Joe W. Bratcher III

Admit it — when you heard that a bookstore was only going to sell physical books from independent publishers, you thought it wouldn’t last. And yet, Malvern Books reached its fourth birthday this month. The store celebrated with cake all weekend, 25% off books, and then donated all proceeds to Americans For Responsible Solutions. Those three elements (food, impetus to buy books, and supporting good things) are typical of the bookstore and vision of owner Joe W. Bratcher III.

“I wanted a store that was comfortable for people to sit down and look at books. I didn’t want you to feel overwhelmed,” said Bratcher. “I decided to focus on small presses because I knew I had to be different. It dawned on me that could be my niche, that way I’m not competing with the large bookstores and because I only carry fiction and poetry, it allows me to go deep into the backlist of the presses. It seems the people who come into Malvern are very intrigued because they’re seeing books they aren’t seeing in bookstores. ”

Bratcher grew up in Austin, left to complete a bachelor at Tulane, returned for graduate school at The University of Texas, then moved to New York City in 1995 with now ex-wife Elzbieta Szoka. In addition to teaching, Bratcher continued publishing international literature through Host Publications which Szoka and Bratcher founded in 1987. Bratcher returned to Austin in 2011 and opened Malvern two years later.

“While I was working with Host, I really began to enjoy selling the books at book conventions and book fairs more than I liked the production aspect of editing and choosing text and proofreading and doing the printing and all those things. I prefer being able to put hundreds of different books in people’s hands instead of five or six a year at most.”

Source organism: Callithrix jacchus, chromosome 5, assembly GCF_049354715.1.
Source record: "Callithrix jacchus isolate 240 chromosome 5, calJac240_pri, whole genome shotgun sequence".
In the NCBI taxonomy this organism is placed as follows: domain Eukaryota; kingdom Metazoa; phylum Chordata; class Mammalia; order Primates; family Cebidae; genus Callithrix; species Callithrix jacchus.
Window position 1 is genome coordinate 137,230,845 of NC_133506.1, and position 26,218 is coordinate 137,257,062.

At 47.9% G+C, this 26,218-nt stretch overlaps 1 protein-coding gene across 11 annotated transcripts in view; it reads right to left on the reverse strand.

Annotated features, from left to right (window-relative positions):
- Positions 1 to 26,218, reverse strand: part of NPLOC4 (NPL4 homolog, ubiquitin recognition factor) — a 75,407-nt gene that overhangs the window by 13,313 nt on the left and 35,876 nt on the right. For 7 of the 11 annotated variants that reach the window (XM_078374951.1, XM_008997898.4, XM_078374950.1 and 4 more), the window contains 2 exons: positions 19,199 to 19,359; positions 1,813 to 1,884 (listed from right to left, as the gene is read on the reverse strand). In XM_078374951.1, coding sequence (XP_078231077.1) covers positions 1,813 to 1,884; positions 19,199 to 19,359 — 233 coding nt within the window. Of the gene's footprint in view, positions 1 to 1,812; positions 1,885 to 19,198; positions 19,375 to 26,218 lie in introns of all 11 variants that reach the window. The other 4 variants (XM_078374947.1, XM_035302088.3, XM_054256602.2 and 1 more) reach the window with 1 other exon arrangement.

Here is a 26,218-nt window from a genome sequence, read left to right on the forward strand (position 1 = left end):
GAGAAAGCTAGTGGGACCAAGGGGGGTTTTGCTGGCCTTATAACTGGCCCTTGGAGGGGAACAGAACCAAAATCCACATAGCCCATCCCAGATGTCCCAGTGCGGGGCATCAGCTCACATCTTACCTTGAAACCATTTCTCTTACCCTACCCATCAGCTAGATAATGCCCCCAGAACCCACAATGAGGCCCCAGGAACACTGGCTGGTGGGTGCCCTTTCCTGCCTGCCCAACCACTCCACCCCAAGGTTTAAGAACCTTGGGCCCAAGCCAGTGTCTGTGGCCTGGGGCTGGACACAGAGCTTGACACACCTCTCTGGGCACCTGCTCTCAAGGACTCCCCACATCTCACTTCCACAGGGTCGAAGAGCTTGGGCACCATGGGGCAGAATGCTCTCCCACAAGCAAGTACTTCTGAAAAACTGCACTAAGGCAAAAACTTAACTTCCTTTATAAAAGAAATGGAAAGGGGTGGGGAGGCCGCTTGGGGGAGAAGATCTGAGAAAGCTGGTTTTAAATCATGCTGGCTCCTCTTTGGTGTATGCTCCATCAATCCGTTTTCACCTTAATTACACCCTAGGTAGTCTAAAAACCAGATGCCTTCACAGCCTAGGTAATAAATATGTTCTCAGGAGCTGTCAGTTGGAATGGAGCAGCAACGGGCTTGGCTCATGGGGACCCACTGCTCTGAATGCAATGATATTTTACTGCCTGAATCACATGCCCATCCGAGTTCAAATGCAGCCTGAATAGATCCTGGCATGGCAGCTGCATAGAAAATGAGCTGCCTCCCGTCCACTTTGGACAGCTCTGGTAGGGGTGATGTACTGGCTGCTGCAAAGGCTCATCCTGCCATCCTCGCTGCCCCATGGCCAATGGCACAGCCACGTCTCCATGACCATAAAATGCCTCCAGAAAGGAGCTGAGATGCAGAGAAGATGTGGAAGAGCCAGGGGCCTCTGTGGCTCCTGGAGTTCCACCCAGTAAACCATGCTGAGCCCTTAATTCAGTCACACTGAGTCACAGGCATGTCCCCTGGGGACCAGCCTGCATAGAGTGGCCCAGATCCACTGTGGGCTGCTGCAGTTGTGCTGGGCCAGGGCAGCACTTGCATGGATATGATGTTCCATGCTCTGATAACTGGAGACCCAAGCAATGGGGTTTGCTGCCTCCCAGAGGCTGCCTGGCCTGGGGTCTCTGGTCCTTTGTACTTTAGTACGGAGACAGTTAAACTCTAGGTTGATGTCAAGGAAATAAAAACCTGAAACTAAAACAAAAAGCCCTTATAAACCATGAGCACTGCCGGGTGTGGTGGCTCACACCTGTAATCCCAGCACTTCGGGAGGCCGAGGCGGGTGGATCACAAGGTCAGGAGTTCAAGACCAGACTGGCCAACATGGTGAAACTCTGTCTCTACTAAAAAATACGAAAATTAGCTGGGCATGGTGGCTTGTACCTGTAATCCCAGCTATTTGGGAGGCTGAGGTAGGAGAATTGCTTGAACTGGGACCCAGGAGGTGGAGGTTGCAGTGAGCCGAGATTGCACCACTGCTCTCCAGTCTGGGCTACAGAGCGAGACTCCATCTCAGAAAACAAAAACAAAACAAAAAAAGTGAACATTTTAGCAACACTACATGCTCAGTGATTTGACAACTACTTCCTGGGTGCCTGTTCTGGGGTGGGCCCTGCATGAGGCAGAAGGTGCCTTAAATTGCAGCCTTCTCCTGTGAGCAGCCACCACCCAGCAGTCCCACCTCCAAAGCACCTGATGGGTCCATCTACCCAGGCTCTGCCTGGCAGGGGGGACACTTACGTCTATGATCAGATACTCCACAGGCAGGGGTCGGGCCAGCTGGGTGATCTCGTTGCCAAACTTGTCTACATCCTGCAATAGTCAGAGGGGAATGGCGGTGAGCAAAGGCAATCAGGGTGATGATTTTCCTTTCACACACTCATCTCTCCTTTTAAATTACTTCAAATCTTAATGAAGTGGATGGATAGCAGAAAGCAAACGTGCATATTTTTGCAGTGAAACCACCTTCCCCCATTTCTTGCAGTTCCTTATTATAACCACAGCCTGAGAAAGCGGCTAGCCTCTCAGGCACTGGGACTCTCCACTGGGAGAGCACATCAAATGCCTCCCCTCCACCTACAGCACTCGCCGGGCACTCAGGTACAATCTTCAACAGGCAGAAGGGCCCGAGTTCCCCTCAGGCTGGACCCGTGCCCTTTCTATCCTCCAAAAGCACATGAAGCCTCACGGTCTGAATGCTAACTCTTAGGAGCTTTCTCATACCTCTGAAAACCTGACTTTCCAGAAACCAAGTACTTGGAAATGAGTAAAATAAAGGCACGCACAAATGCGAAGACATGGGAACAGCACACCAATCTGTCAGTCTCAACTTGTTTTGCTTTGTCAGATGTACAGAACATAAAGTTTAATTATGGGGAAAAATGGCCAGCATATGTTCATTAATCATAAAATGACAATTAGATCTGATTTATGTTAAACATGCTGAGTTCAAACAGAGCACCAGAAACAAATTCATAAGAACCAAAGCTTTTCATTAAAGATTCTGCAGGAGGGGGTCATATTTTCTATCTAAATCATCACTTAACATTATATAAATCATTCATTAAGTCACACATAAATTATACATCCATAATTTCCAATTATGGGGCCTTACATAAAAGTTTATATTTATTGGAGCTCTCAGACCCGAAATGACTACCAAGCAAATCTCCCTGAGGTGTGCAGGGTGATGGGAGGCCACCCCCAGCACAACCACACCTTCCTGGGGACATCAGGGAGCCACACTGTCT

With that aspiration and his knowledge of small presses, Bratcher brought on Becky Garcia as store manager to help with the Malvern project.

“She helped me open the store, and if it hadn’t been for her, I don’t know if I could have made the store work,” said Bracher. “She knew retail, and I did not. I thought I knew retail, but then again I thought I could run this and a publishing company at the same time. I thought I could run them from New York. She is a priceless asset to the store and I can’t thank her enough for how she’s helped me form Malvern and keep it going.”

The bookstore embodies a rich personality. A large lion statue greets customers at the door. Poetry flanks one side of the squarish room and fiction on the other. What I enjoy most, is that an entire corner was designed to be the stage for readings. There are no shelves on the walls around the reading stage, instead the two walls are covered in gnarled planks of wood. When readings occur, guests seated in comfortably cushioned chairs can turn their entire attention to the writer without the distraction of customers browsing or checking out.

“Malvern is making its own way. In the last year, things have really started to turn around. We’re able to pay the bills and keep the doors open with what we sell. We’re even able to have benefits every once in awhile. There’s been a growing base of reliable customers that come back. We’re beginning to become known on the map nationally as a small book store to visit.”

Bratcher’s care in creating Malvern, from selecting chairs that are “comfortable for twenty minute,” listening to his employee’s suggestions in order to keep store selections relevant and broad, and I Scream Social readings (which includes ice cream and toppings) blend into a space that is full of warmth and can be a home to all readers and writers.

“I’m ecstatic just with the ways the community and everyone has taken to Malvern. I’ve been so fortunate in finding such enthusiastic staff that really make it a fun, comfortable atmosphere. I couldn’t be more happy [with] the way things are,” stated Bratcher. “The enthusiasm the community shows for it, it just heartens me and makes me feel great.”

During American Short Fiction’s second annual The Stars at Night, a beer-and-boots gala, Joe W. Bratcher III will receive the Community Star award for his generous service. Purchase your tickets to the gala today.




Thao Votang is co-editor of Conflict of Interest, a writer, and co-founder of Tiny Park.

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